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Well, why you don't do it =) ? This is not a restaurant here, we don't control what you want, everyone is free to contribute for free on the page he wants. If you want a page be improved, it's up to you ! Itachou [~talk~] 23:09, October 30, 2010 (UTC)

Supporting the NCR??? Edit

Anybody have any idea how you convince the followers to support the NCR? I have no idea, and I want that happy ending!!!! DagonTheranis 23:18, November 11, 2010 (UTC)

I'm not sure if you can talk them into supporting the NCR though I would have gone that route. But the NCR seem pretty set on ruling the roost and to hell with anyone who has a problem with that. But the NCR do seem to have some good will for the people of the Mojave, as long as they pay their taxes. --Enigma24 (talk) 11:01, April 15, 2013 (UTC)

The Followers are Christian? Edit

The page currently says the Followers "appear to be all that remain of Christianity". It's been a while since I played FO1, but I don't remember any reference to Christianity in any dialogue or texts, nor does there seem to be any reference in New Vegas. I think they were called pseudo-religious at one point, but this was also used for the Brotherhood, and reflected their somewhat cultish devotion to preserving knowledge. I'm guessing this misconception comes from their symbol, which is indeed a cross, but I've always been under the impression that that just happened to be on the outside wall of their library, and so became their symbol by default. Unless anyone can come up for a justification beyond the Followers' Cross, I'm recommending we delete this from the article. 03:12, December 1, 2010 (UTC)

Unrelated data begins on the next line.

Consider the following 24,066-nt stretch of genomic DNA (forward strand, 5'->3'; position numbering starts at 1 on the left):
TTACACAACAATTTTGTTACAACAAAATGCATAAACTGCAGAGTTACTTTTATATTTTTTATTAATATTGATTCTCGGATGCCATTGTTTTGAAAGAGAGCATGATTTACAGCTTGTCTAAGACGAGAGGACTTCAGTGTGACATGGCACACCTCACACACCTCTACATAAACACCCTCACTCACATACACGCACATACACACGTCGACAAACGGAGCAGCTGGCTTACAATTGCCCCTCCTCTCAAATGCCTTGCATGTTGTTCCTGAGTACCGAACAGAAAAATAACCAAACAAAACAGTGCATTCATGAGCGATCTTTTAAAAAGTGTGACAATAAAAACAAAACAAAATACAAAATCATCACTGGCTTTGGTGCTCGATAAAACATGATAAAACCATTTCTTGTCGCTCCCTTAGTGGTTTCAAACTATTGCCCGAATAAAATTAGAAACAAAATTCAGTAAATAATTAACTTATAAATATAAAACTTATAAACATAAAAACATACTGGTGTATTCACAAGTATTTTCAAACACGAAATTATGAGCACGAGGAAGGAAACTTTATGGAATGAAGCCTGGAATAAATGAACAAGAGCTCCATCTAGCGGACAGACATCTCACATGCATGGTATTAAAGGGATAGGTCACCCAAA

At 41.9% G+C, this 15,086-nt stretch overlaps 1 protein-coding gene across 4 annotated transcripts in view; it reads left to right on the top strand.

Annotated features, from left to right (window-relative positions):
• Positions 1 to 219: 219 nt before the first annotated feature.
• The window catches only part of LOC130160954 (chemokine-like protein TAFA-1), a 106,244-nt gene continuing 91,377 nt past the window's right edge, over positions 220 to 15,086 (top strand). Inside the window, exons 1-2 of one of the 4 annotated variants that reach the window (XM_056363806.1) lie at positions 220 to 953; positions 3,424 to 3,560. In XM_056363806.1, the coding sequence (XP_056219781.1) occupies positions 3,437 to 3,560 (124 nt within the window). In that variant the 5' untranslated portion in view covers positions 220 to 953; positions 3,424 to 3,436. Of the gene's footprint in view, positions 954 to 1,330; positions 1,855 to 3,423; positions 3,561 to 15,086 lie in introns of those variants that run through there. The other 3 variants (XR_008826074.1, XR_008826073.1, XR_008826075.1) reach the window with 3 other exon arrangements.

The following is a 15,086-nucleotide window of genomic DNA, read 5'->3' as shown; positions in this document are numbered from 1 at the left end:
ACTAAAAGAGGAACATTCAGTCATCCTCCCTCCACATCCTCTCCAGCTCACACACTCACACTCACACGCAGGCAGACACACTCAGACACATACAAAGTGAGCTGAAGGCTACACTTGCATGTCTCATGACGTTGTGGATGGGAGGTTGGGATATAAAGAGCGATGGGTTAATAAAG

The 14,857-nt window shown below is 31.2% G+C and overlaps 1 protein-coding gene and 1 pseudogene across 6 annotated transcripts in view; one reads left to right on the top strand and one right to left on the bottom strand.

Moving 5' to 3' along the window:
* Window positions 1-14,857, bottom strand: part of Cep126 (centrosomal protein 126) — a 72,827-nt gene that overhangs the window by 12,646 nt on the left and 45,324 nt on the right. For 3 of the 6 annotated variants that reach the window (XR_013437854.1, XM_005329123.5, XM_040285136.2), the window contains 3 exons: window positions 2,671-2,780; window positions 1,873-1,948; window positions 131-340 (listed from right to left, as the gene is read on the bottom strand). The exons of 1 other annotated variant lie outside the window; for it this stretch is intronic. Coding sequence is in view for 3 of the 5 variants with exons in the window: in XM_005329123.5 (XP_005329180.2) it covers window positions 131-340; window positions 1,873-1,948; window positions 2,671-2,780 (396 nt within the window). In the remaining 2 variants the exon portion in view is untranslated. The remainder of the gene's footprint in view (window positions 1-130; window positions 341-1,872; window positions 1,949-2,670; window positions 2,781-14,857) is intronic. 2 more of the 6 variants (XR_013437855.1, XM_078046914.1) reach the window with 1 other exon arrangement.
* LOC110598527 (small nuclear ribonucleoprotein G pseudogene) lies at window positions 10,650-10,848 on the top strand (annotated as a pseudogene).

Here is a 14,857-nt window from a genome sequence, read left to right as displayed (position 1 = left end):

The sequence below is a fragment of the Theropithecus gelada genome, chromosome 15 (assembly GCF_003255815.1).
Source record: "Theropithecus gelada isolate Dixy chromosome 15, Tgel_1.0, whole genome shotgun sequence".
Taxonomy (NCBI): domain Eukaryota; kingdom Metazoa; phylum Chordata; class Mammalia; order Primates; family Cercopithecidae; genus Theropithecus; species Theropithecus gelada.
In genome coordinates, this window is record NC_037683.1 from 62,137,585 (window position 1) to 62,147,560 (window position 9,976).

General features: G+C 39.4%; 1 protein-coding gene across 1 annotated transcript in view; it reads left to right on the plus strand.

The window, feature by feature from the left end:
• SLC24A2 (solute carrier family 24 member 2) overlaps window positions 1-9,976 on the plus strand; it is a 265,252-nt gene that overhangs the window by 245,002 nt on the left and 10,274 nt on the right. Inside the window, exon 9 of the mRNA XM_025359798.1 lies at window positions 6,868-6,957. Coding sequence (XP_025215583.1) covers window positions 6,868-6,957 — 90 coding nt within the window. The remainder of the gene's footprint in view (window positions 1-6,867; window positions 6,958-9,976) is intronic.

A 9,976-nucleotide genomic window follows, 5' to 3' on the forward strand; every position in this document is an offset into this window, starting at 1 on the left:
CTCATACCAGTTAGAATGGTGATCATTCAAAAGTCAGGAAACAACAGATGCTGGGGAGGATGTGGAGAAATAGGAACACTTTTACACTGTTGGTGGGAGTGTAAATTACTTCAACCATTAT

Deleted it, thanks. Ausir(talk) 03:17, December 1, 2010 (UTC)

They traveled to the Mojave to teach farming and medicine to people just like christian missionaries, does that not mean anything? They seem closer to a religious group then anyone else Ive seen. - Bot

They have their own religion. They never mention Jesus or the Bible. Now the Abbey of the Road, on the other hand, is probably Christian because they do study and quote the Bible, but they're the only organization I can think of in the Fallout universe that can be considered Christian. However, they could also be Jewish or some new post-War Bible-based religion; it's hard to tell due to Marcella's secrecy about the Abbey. --Kris User Hola 21:56, December 6, 2010 (UTC)
The Followers are not religious. They are secular humanists. Just talk to Nicole in Fallout 1. Ausir(talk) 21:58, December 6, 2010 (UTC)
If they are not religious then why is their symbol a cross? I'm not really arguing with you, I'm just wondering.
The followers have a cross as a symbol due to the fact that Bethesda doesn't vilify Christianity in the way that a great deal of contemporary literature does. Though "Daniel" from "Honest Hearts" is Obsidian and not Bethesda, in the Fallout Three expansion you find the remnants of a young Christian woman who was killed who was on a very peaceful mission to some backwoods types. Much of Secular Humanism's ideals is espoused in the philosophy of Jesus as written in the gospels, except the religious parts. Not all of it, but a fair portion. It's the way of saying, like Ghandi, "I like your Christ but I don't like your Christians" which relies very much on the perception of right wing Christian ideology. The figure of Jesus in the gospels is a figure of nearly invariant compassion and mercy, fitting for the Followers' mission.
  • Ahem* "Secular Humanism, alternatively known as Humanism (often with a capital H to distinguish it from other forms of humanism), is a secular philosophy that espouses human reason, ethics, and justice, and the search for human fulfillment. It specifically rejects religious dogma, supernaturalism, pseudoscience or superstition as the basis of morality and decision-making." NO they are not christians otherwise they would be "christian humanists" and not "secular humanists"